Pat Austin Becker blogs at And So it Goes in Shreve­port and is the author of Cane River Bohemia: Cam­mie Henry and her Cir­cle at Mel­rose Plan­ta­tion. Fol­low her on Insta­gram @patbecker25.

Signing copies of Cane River Bohemia at the Louisiana Book Festival.

By:  Pat Austin

SHREVEPORT – The fifteenth annual Louisiana Book Festival was held last weekend and your humble correspondent was honored to be a part of it as one of the presenters for my book Cane River Bohemia.

You know you have reached the surreal when you are signing books fifteen feet away from Donna Brazile who was there signing her new book, Hacks, or riding the elevator with the legendary Ernest Gaines.  I was fortunate enough to see Mr. Gaines last year at the Books Along the Teche literary festival: he is a gracious gentleman and gifted writer.

My husband and I drove to Baton Rouge Friday afternoon in time to make the author’s party at the State Library of Louisiana that evening.  I’ll admit that I did think about Stacy McCain when we drove through Livonia. (You might ask him about that speeding ticket a few years ago!)

The author’s party was fabulous; there was a jazz band and enough superb Louisiana food to feast upon for days: gumbo, boudin balls, crab cakes, shrimp alfredo, bread pudding, etouffee, it just went on forever.  I met the most fascinating people and added to my “want to read” list in a significant way.  I even added a children’s book to my list: Poncho’s Rescue: A Baby Bull and a Big Flood, by Julie Thomas, who was working with the LSU Vet school during the floods of 2016 and was involved with the team who helped save the very sick little animal after his rescue.  It’s quite a story!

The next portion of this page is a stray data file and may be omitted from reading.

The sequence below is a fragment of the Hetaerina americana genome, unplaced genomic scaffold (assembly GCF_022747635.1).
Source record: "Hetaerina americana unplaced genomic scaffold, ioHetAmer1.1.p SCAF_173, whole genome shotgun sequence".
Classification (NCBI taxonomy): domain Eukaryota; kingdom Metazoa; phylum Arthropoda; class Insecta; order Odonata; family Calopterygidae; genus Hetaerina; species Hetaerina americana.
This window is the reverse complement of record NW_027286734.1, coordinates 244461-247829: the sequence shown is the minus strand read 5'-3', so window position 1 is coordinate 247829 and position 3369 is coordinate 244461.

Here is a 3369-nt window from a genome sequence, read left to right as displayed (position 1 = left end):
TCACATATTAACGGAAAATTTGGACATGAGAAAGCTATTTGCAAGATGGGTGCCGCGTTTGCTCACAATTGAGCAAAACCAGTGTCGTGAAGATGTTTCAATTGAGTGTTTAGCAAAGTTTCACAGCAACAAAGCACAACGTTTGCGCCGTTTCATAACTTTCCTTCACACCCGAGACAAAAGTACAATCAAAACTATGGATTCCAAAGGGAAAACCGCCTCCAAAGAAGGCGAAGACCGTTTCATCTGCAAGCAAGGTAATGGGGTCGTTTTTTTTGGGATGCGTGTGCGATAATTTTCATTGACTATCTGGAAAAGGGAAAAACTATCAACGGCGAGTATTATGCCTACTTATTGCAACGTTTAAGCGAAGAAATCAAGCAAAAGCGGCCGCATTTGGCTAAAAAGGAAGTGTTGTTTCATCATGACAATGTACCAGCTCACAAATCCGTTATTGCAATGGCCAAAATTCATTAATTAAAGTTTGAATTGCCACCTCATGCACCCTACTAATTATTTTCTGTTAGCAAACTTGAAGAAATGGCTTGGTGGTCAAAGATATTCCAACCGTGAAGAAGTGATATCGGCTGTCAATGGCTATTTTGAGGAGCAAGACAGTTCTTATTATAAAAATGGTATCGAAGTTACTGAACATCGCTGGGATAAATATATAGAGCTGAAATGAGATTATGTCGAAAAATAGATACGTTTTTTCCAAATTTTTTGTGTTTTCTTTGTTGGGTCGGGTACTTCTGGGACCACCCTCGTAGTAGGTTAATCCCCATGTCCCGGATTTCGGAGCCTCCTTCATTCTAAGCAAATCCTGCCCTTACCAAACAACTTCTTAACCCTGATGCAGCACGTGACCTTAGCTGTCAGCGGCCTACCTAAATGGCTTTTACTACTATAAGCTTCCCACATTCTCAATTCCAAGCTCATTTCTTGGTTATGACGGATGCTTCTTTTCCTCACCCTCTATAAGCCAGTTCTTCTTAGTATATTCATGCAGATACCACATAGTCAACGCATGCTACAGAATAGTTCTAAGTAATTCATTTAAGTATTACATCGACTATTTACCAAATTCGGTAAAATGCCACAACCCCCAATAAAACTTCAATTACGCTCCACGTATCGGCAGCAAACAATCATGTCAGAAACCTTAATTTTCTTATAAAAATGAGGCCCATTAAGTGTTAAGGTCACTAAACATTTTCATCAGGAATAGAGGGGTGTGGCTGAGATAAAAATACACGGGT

I also chased down Karen McManus, author of the popular YA novel, One of Us is Lying, to tell her how much both I and my students love her book.  She was very gracious and didn’t seem to mind my gushing fan-girl approach, thankfully.

Day two began with a little sightseeing around Baton Rouge; we spent a lot of time on the levee watching the tow boats and barges on the Mississippi River; we toured the old Louisiana State Capitol which is absolutely stunning.  The stained glass, kaleidoscope dome is breathtaking. Then we headed over to the Capitol grounds for the festival.

The Louisiana Book Festival draws about 20,000 people and is one of the top book festivals in the South.  This year there were 250 authors either giving talks about their books or participating in panel discussions.  There are children’s events and various live music performances as well as food trucks all day long.  The book presentations take place in the State Capitol Building in the various House and Senate Committee meeting rooms in thirty-minute intervals and then the authors are shuttled over to the signing tent to sign copies of their books.

My presentation was one of the last ones of the day and so we had plenty of time to browse the book tents while waiting.  We picked up My Brother’s Keeper by Chris Blackwood, which is a true-crime thriller about the 1984 death of Gary Kergan from Crowley, Louisiana.  The case went cold and was finally resolved thirty years later and it’s a wild one.  Chris sat next to me as we signed books together and she signed our book!  We also bought The Sound of Building Coffins by Louis Maistros, the epitome Southern Gothic novel filled with voodoo, quirky characters, and mysterious plot.  It’s getting good reviews so I can’t wait to just get lost in this one.

Louisiana is home to so many terrific and talented authors, I think in part due to the cultural diversity we have in our state.  From the southern tip of the state to the far northeastern corner, we are a mélange of swamps, rice fields, sugar cane and cotton fields. We are refineries and skyscrapers, blue collar workers and suits. We are the Shreveport Symphony, New Orleans jazz, and Cajun zydeco. We eat boudin, crawfish, alligator, and the infamous gumbo.  We are fine dining with a river view in Baton Rouge, woodfired pizzas at the craft beer tap room in Arnaudville, and huge homemade burgers in Coushatta. We are magnolia trees, Spanish moss, azaleas, and cape jasmine.  We are Spanish, French, African, Jamaican, Creole, Irish, English, Hispanic, but uniquely American.  It is no wonder that Louisiana writers and authors create such a wonderful and diverse collection of material every single year which is celebrated at the Louisiana Book Festival.

Be sure to put it on your calendar for next year: you won’t be sorry!

 

Pat Austin Becker blogs at And So it Goes in Shreveport and is the author of Cane River Bohemia: Cammie Henry and her Circle at Melrose Plantation.  Follow her on Instagram @patbecker25.